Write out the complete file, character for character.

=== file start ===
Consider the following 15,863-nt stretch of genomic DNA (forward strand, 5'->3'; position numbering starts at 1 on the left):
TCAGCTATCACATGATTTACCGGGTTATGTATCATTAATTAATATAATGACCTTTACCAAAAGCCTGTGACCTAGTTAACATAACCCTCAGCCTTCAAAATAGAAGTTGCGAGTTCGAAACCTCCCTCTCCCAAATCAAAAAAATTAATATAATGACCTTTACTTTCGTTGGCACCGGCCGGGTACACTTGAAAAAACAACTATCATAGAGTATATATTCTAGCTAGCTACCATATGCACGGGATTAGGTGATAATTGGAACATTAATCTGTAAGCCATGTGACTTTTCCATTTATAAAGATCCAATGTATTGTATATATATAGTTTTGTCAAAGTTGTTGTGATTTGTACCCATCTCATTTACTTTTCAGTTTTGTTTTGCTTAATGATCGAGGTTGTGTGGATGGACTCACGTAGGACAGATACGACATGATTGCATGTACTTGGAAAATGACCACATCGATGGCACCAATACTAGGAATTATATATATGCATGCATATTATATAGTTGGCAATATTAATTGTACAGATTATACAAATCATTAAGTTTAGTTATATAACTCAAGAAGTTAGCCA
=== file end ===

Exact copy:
Consider the following 15,863-nt stretch of genomic DNA (forward strand, 5'->3'; position numbering starts at 1 on the left):
TCAGCTATCACATGATTTACCGGGTTATGTATCATTAATTAATATAATGACCTTTACCAAAAGCCTGTGACCTAGTTAACATAACCCTCAGCCTTCAAAATAGAAGTTGCGAGTTCGAAACCTCCCTCTCCCAAATCAAAAAAATTAATATAATGACCTTTACTTTCGTTGGCACCGGCCGGGTACACTTGAAAAAACAACTATCATAGAGTATATATTCTAGCTAGCTACCATATGCACGGGATTAGGTGATAATTGGAACATTAATCTGTAAGCCATGTGACTTTTCCATTTATAAAGATCCAATGTATTGTATATATATAGTTTTGTCAAAGTTGTTGTGATTTGTACCCATCTCATTTACTTTTCAGTTTTGTTTTGCTTAATGATCGAGGTTGTGTGGATGGACTCACGTAGGACAGATACGACATGATTGCATGTACTTGGAAAATGACCACATCGATGGCACCAATACTAGGAATTATATATATGCATGCATATTATATAGTTGGCAATATTAATTGTACAGATTATACAAATCATTAAGTTTAGTTATATAACTCAAGAAGTTAGCCA